Efficiency and Risk-Taking in Pre-Crisis Investment Banks
Journal of Financial Services Research. https://doi.org/10.1007/s10693-011-0111-1
24 Pages Posted: 27 Feb 2018 Last revised: 15 Jun 2020
Date Written: September 11, 2011
Investment banks’ core functions expose them to a wide array of risks. This paper analyses cost and profit efficiency for a sample of investment banks for the G7 countries (Canada, France, Germany, Italy, Japan, UK and US) and Switzerland prior to the recent financial crisis. We follow Coelli et al. (1999)’s methodology to adjust the estimated cost and profit efficiency scores for environmental influences including key banks’ risks, bank - and industry specific factors and macroeconomic conditions. Our evidence suggests that failing to account for environmental factors can considerably bias the efficiency scores for investment banks. Specifically, bank-risk taking factors (including liquidity and capital risk exposures) are found particularly important to accurately assess profit efficiency: i.e. profit efficiency estimates are consistently underestimated without accounting for bank risk-taking. Interestingly, our evidence suggests that size matters for both cost and profit efficiency, however this does not imply that more concentrated markets are more efficient.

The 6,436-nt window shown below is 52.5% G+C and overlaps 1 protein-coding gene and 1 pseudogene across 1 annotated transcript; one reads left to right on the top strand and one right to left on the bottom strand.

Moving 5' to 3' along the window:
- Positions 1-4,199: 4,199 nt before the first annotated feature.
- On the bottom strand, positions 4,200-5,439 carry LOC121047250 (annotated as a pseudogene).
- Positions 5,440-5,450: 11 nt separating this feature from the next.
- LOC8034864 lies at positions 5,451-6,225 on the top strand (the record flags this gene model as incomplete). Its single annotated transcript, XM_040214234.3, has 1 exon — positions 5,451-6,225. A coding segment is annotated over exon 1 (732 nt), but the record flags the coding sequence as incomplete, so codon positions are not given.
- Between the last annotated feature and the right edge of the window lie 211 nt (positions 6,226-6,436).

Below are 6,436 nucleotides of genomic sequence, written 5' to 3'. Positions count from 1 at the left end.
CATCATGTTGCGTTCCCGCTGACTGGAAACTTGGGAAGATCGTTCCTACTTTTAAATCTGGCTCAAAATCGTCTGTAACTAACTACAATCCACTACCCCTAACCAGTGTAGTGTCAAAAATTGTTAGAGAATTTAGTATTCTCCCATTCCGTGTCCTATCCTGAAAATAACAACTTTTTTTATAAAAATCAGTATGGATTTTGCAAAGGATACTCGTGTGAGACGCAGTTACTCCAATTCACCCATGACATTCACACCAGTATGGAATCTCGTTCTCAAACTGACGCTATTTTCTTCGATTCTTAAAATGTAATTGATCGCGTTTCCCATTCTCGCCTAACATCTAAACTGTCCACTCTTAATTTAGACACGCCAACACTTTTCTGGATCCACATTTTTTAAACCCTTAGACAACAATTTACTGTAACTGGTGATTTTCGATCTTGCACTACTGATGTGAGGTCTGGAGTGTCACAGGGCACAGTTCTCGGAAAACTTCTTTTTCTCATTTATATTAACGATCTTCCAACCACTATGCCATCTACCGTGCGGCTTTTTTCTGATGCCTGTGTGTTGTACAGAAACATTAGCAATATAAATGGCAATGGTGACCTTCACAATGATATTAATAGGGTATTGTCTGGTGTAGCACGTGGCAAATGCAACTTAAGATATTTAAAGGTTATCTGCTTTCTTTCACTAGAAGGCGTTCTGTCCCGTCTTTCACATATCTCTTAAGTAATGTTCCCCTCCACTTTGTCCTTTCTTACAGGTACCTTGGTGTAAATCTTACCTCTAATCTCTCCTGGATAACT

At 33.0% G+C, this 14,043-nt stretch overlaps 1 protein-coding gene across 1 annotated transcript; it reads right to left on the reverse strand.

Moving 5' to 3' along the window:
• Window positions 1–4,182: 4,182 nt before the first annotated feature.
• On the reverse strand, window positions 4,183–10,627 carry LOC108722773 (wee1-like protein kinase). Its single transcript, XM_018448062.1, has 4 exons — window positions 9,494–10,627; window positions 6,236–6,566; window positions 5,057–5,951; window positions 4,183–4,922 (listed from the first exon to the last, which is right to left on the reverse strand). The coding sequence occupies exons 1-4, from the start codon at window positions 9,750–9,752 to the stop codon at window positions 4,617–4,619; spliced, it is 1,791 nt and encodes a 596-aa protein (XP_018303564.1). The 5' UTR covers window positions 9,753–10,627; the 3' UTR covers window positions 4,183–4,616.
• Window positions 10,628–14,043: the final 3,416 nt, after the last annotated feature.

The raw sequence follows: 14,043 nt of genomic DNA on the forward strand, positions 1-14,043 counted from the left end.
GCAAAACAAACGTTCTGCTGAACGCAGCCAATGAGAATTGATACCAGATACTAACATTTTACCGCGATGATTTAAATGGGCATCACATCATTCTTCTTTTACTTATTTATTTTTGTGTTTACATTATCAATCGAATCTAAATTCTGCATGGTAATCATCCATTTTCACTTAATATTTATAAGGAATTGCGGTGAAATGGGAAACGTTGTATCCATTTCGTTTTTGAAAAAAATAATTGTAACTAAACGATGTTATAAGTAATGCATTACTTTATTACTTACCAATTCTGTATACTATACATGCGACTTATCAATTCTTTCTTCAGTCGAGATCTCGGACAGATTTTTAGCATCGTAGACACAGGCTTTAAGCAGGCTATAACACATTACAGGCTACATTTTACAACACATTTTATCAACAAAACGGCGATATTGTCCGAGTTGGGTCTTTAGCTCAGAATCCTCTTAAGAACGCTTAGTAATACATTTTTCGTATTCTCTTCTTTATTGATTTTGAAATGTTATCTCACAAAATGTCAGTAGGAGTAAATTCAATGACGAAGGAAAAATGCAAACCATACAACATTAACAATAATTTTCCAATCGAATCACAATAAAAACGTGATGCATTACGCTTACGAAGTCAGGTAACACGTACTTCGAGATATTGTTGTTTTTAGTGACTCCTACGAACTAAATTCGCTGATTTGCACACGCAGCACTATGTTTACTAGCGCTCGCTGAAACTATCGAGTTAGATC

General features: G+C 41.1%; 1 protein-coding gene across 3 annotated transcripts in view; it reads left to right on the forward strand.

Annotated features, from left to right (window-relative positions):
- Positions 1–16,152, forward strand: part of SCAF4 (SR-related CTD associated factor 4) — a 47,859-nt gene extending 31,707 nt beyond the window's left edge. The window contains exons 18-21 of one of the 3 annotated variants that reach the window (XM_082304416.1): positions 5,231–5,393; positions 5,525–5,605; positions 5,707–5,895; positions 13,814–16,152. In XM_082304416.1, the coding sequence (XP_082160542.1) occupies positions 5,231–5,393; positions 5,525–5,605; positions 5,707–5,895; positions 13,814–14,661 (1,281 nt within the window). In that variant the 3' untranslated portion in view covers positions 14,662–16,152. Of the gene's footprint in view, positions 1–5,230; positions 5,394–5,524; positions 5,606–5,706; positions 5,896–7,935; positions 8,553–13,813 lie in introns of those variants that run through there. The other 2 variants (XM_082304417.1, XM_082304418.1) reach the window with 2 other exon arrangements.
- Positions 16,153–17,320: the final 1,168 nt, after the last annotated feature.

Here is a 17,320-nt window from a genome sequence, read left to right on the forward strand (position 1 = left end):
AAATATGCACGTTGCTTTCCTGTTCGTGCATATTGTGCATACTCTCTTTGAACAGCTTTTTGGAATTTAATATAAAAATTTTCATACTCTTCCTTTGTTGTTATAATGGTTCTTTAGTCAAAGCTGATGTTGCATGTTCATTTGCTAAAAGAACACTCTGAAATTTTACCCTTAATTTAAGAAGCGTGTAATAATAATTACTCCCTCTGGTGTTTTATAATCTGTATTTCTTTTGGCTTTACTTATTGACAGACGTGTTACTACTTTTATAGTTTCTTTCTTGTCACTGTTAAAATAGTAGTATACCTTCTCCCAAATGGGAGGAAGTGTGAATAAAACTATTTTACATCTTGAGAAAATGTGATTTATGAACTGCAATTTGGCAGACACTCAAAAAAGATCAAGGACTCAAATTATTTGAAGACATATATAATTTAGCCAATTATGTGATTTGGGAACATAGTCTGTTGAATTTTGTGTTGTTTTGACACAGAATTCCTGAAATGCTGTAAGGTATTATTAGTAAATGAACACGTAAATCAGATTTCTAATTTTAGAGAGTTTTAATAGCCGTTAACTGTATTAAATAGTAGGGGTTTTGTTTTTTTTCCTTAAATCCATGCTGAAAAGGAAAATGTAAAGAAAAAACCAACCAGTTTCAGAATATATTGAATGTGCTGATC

Keywords: Investment Banking, Stochastic Frontier Analysis, Efficiency, Environmental Conditions, Banking Risks
JEL Classification: D2, G24, G32, L25
Suggested Citation: Suggested Citation